Douglas M. Heller and Bobbi Valentine

Special-shape balloons are crowd-pleasers at the annual Albuquerque International Balloon Fiesta.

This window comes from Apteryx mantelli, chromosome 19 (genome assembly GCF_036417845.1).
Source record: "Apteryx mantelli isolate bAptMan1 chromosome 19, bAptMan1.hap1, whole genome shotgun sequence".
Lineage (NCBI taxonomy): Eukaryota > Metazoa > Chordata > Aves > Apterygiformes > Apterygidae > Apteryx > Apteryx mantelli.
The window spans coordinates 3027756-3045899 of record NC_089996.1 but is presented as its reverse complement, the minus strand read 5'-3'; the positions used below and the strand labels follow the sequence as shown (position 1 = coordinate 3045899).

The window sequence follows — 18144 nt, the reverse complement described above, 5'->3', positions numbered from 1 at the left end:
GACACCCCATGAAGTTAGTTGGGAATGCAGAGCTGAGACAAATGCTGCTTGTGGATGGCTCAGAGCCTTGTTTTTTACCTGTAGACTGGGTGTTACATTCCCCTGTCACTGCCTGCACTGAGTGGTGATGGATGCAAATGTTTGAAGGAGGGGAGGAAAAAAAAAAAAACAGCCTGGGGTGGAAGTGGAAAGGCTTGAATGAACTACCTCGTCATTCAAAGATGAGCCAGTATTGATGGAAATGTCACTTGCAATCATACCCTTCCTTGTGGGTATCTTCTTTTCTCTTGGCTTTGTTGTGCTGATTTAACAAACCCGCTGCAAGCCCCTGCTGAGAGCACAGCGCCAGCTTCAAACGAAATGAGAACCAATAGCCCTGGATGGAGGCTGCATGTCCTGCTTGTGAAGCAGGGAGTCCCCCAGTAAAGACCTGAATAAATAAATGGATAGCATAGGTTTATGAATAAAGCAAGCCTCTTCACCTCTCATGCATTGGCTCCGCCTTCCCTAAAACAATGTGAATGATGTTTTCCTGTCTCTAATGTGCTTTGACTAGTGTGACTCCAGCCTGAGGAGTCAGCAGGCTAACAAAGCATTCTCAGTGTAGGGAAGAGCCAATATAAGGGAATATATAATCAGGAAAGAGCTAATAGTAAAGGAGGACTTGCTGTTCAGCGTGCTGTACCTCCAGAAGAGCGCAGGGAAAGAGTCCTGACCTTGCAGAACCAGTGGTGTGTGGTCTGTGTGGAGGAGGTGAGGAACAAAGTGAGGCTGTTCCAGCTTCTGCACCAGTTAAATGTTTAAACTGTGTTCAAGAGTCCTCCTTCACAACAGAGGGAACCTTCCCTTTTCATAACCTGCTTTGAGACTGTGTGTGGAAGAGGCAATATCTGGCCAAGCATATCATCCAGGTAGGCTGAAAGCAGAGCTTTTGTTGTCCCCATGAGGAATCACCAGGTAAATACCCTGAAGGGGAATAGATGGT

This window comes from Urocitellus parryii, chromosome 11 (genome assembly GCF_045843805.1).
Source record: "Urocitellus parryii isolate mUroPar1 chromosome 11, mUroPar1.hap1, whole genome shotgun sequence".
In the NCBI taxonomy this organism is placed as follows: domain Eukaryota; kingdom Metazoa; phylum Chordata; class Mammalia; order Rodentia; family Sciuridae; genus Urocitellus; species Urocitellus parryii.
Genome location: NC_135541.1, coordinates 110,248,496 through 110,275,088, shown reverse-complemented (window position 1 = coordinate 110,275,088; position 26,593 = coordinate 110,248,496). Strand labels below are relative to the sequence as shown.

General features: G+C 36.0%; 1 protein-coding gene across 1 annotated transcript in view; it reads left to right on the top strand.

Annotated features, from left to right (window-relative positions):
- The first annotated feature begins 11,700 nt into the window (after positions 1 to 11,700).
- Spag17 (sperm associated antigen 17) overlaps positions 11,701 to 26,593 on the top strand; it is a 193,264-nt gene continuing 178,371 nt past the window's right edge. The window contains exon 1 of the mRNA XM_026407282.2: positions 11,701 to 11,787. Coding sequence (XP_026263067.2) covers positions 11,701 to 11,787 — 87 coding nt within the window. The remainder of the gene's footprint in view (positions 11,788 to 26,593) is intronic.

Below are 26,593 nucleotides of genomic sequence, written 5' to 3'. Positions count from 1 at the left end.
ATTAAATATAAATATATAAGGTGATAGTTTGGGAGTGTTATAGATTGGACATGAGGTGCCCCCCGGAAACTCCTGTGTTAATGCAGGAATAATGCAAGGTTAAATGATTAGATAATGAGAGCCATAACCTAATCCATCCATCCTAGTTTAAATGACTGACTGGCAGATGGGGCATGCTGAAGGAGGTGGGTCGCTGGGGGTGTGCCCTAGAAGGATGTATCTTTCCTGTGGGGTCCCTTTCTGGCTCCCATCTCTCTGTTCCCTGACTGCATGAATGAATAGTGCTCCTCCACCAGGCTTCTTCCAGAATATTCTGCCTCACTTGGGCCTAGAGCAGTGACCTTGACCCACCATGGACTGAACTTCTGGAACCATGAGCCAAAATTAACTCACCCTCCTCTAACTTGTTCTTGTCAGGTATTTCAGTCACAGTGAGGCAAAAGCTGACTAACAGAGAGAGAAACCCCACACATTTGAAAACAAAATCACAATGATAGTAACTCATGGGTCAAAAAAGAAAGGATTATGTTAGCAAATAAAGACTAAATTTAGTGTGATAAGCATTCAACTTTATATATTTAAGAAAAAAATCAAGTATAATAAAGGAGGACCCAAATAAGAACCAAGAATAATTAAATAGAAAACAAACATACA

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que’s own Ben Abruzzo made history in 1978, when he and two co-pilots became the first to cross the Atlantic in a balloon. Three years later, Abruzzo helped pilot the first one to cross the Pacific. (Sadly, Abruzo died in a 1985 plane crash.) The authors also cover ballooning basics, from the science behind propanefueled ballooning to the logistics of a typical flight. How do crews inflate their aircraft? What are balloons made of? How do they land those things, and where in Albuquerque can they legally touch down? In a section on special-shapes balloons—things like bears, bumble bees, buildings—we learn that the giant Dean Foods/Creamland dairy cow that’s been floating above the Duke City during Fiesta since 2004 weights 950 pounds and holds 220,000 cubic feet of hot air. Businesses that sponsor special-shape balloons, incidentally, must have sizable PR budgets: The novelty shapes cost three to four times more than standard (spherical) hot-air balloons, and a new spherical model will set you back anywhere from $40,000 to $80,000. If you’ve ever enjoyed Balloon Fiesta, you’re going to like Aloft! You might even want to carry it along on your predawn trip to Balloon Fiesta Park. Over funnel cakes and coffee, when you’re waiting for the mass ascension, you’ll be tempted to read it aloud to your companions, explaining things like the Albuquerque Box—the wind patterns above town that make it so perfect for ballooning—or pointing out that, technically, the part of the craft that fills with air is called the “envelope,” and passengers ride in a “gondola” (also known as a basket). After about how many flying hours does a pilot need to replace a gondola? We won’t spoil all the fun. You’ll have to buy the book (visit to find the answer.—― D D